Information age to genetic revolution: Embodied technology transfer and assimilation — A tale of two technologies
MPRA Paper from University Library of Munich, Germany
In this paper, a fifteen regions–fifteen sectors global Computable General Equilibrium (CGE) model is calibrated. It offers quantitative enumeration of 5% exogenous biotechnological invention in USA in genetically modified crops namely, maize grains and soybean. Consequently, it results in endogenously transmitted productivity gains via traded intermediates in user sectors in donor and recipient regions. Sustained absorption and domestic usability of transgenic varieties depend on constellation of: human capital-induced absorptive capacity, governance, and structural congruence between source and recipients contingent on technology infrastructure and socio-institutional parameters. Such innovations result in higher production, welfare and global trade. Also, concomitant 4% exogenous productivity shock in information technology along with 5% productivity growth in the agro-biotech sectors further enhances such simulated impacts on global production and welfare. Regions with larger extent of technology capture aided by higher human capital, better governance, conducive institutional-structural features, and superior technological expertise perform better. JEL classification C68; D58; F13; O3; Q17; Q18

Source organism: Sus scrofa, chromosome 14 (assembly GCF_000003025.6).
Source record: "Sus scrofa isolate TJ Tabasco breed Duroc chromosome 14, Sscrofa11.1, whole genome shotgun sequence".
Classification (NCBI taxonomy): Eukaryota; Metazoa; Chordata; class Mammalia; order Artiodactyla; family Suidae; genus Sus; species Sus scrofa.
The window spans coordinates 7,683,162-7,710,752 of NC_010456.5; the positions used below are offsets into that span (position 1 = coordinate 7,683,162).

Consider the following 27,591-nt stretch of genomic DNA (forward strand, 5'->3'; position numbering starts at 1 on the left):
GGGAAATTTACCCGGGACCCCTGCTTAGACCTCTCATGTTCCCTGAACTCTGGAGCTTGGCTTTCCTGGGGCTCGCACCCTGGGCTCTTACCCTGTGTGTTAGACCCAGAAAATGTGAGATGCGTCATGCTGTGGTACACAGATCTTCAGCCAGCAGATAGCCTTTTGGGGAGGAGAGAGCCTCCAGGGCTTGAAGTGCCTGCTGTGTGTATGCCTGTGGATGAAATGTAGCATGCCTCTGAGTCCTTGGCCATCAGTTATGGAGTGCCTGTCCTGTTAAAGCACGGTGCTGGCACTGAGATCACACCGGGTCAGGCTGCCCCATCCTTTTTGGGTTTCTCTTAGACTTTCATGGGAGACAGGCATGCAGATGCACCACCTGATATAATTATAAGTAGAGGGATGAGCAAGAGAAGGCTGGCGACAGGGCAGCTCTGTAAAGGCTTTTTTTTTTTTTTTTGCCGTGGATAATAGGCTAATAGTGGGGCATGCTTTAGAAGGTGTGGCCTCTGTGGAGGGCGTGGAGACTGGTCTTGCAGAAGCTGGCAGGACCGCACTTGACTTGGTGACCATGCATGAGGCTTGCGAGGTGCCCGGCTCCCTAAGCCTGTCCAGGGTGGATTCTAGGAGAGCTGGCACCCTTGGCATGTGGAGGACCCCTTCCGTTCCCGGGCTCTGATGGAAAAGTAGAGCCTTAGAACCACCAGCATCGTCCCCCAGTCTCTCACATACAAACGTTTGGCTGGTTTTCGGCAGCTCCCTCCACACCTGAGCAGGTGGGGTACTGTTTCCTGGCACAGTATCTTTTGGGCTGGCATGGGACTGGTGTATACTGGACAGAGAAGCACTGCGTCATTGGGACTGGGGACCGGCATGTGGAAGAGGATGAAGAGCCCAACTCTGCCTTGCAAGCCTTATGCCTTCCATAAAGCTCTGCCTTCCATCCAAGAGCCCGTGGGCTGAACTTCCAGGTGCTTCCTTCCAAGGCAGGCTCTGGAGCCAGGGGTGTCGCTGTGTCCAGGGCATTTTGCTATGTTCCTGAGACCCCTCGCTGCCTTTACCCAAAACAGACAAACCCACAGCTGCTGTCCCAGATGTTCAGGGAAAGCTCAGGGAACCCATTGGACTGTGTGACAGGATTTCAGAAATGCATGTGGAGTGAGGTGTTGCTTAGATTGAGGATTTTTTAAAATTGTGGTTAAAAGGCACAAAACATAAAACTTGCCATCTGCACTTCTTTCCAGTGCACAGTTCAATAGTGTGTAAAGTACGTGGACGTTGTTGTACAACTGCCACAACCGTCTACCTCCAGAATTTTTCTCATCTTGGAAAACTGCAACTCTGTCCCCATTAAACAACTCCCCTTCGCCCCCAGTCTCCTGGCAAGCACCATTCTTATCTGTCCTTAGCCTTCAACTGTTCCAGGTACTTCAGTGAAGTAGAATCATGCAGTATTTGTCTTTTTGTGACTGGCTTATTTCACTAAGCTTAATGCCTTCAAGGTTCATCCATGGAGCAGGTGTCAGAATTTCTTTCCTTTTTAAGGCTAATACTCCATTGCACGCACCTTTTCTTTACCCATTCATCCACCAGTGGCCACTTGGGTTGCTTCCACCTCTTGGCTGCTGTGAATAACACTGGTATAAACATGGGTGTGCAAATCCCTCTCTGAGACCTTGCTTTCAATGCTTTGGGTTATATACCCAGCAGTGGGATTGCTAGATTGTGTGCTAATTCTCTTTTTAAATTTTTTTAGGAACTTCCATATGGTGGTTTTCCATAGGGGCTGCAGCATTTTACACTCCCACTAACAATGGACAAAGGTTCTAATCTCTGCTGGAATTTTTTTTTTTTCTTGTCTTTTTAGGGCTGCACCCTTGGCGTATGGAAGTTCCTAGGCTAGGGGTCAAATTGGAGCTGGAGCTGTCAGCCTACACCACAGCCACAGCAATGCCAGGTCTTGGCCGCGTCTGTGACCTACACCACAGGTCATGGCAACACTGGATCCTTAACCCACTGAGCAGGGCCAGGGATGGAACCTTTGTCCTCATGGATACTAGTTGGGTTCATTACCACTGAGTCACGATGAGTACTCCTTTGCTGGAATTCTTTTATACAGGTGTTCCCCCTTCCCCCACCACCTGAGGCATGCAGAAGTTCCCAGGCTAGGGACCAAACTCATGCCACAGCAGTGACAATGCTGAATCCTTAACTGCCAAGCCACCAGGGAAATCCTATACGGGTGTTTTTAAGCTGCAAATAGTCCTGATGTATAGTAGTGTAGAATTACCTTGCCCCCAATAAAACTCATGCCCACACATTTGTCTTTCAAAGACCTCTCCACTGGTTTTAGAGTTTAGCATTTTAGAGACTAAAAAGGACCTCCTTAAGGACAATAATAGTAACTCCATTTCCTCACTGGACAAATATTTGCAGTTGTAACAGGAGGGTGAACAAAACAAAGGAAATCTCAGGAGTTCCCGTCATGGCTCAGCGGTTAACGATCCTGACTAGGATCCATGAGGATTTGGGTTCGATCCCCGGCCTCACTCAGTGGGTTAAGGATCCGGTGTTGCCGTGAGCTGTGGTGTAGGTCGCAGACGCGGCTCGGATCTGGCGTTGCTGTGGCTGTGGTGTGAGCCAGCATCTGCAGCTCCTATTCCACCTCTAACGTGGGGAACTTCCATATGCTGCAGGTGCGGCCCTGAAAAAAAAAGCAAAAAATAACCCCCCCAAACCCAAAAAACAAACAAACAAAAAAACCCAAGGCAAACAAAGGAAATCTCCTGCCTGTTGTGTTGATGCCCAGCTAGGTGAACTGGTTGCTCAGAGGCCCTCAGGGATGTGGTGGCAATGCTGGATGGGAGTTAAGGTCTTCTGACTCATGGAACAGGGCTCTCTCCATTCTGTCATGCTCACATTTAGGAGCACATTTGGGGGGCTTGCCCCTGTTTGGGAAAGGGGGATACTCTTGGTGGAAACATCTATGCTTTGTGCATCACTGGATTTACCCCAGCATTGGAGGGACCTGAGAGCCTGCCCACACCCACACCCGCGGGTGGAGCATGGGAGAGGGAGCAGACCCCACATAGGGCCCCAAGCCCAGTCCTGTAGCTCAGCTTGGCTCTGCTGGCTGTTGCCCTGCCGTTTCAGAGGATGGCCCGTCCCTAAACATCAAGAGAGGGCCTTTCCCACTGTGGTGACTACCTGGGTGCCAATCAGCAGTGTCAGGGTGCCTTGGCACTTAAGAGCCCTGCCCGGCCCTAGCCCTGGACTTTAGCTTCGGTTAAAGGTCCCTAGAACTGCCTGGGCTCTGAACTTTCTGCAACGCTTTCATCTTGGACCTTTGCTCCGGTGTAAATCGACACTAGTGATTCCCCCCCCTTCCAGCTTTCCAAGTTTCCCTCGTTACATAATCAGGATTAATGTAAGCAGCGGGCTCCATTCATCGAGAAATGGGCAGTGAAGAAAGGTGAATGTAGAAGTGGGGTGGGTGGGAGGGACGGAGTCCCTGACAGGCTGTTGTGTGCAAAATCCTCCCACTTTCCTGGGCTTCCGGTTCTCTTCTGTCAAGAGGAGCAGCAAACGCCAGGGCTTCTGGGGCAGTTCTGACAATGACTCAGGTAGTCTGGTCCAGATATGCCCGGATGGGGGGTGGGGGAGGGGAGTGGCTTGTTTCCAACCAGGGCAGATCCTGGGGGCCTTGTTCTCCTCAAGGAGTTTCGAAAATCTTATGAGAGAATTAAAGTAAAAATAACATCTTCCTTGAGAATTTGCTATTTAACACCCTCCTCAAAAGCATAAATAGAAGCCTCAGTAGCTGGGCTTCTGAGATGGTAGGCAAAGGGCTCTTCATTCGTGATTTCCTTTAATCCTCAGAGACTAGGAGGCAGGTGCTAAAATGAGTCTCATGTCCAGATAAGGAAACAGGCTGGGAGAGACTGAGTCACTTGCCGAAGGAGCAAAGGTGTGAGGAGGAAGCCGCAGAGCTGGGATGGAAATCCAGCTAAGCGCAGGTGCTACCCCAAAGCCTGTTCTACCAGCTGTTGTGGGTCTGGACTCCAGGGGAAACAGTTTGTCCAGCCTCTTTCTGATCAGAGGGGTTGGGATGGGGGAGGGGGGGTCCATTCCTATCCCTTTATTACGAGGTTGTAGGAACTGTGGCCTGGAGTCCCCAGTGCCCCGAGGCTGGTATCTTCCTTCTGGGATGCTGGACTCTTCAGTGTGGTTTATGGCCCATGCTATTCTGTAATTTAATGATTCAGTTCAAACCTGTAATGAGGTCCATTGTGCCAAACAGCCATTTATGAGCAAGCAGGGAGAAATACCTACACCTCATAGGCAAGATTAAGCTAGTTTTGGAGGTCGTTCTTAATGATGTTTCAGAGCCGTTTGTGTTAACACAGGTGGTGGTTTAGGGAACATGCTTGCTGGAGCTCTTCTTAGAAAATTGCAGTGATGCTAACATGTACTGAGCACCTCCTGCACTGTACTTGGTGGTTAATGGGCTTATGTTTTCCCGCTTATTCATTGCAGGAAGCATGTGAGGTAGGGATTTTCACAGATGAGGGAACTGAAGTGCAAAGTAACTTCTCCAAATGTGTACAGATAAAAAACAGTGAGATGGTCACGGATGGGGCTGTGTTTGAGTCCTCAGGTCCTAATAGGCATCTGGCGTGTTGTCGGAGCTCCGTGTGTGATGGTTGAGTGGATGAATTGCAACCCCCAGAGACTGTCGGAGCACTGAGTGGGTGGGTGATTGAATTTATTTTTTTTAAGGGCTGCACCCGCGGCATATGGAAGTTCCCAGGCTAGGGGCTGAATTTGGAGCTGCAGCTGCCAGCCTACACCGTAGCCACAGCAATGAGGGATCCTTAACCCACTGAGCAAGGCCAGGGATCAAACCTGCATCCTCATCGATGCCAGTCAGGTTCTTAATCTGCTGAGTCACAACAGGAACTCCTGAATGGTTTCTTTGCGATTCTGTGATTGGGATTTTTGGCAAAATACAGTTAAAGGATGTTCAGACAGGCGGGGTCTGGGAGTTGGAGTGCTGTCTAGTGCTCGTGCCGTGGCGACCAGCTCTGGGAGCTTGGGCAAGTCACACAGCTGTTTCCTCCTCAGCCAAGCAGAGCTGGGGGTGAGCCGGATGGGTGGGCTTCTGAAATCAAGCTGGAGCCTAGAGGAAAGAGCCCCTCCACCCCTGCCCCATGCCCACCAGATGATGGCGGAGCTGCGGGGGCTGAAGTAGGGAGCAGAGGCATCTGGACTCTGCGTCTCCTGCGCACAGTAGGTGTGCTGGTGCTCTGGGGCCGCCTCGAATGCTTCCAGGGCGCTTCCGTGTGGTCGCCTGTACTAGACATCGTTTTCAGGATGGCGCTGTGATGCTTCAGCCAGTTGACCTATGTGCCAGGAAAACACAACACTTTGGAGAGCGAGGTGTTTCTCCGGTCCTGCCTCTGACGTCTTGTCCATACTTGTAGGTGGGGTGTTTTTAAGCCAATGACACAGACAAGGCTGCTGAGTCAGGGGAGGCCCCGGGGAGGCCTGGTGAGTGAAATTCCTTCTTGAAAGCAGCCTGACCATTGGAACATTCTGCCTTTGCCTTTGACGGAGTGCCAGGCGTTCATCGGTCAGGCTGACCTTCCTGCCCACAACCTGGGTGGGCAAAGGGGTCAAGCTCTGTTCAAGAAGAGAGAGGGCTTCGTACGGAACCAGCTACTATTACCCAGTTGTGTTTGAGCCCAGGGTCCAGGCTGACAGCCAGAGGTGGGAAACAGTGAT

Keywords: Biotechnology; Information technology; Spillover; Computable General Equilibrium; Institutional factors; Absorption; Intermediate-input augmenting technical change (search for similar items in EconPapers)
JEL-codes: C68 D58 O33 F43 (search for similar items in EconPapers)
Date: 2005-01-01, Revised 2006
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Published in Technological Forecasting and Social Change 6.74(2007): pp. 819-842
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